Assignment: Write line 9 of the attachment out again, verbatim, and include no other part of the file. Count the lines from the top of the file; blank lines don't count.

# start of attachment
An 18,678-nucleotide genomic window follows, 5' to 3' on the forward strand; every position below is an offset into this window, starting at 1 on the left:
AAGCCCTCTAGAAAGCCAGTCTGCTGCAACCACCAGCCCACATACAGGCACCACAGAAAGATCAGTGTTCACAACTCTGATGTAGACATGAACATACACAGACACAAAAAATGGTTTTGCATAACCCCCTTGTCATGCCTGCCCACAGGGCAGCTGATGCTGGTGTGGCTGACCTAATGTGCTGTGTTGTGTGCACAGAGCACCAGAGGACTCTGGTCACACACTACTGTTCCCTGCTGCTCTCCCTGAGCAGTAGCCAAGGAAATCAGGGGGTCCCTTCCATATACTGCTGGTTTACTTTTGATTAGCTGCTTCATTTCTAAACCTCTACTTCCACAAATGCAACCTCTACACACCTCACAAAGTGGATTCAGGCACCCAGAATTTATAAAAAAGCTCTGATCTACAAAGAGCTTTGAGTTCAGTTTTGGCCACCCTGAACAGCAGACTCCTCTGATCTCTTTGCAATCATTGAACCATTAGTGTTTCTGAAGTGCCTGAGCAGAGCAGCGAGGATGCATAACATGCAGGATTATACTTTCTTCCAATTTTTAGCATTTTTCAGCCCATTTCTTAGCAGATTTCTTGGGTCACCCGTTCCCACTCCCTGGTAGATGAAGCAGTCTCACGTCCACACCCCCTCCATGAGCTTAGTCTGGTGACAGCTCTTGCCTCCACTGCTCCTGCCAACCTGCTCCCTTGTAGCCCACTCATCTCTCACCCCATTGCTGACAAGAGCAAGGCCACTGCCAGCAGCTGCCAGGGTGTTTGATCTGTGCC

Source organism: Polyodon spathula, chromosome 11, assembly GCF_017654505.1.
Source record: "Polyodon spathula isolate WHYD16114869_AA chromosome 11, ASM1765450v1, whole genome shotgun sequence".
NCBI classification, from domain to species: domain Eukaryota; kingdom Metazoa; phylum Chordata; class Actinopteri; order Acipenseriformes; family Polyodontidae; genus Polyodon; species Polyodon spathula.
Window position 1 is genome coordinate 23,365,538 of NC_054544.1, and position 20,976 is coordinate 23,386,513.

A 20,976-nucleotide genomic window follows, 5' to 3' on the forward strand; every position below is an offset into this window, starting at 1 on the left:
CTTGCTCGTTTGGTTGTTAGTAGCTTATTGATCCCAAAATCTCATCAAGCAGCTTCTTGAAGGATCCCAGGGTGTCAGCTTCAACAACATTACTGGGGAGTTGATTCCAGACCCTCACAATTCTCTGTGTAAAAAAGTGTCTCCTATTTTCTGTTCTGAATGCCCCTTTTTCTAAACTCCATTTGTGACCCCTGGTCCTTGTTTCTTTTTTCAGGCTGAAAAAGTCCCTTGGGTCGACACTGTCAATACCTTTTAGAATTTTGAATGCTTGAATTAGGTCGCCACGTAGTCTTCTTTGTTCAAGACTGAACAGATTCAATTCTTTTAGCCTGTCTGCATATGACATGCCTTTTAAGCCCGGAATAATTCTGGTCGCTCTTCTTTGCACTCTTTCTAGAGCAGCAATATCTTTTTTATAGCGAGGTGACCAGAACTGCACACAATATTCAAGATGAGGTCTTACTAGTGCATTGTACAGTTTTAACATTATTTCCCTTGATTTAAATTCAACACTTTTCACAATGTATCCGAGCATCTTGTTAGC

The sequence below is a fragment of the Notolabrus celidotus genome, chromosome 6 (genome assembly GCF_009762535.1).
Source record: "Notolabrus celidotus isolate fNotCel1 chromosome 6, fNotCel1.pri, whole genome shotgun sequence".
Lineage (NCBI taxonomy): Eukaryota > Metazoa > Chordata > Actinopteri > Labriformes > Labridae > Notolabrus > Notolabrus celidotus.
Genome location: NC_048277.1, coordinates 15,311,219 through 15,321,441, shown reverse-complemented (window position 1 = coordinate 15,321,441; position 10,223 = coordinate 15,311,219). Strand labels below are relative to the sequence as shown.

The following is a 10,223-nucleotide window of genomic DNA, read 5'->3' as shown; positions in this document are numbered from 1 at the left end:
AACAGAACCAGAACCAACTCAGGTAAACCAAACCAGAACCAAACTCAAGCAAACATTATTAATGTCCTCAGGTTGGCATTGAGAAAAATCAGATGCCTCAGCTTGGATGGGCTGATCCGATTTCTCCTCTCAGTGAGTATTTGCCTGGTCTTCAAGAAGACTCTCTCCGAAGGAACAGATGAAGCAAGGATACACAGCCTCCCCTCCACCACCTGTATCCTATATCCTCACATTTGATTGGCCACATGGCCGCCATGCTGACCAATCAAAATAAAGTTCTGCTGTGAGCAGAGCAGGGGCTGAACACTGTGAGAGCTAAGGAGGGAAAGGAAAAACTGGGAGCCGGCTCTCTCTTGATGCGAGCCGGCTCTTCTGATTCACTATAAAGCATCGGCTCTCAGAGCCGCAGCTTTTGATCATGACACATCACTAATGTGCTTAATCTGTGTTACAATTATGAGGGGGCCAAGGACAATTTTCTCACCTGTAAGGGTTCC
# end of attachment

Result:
The sequence below is a fragment of the Notolabrus celidotus genome, chromosome 6 (genome assembly GCF_009762535.1).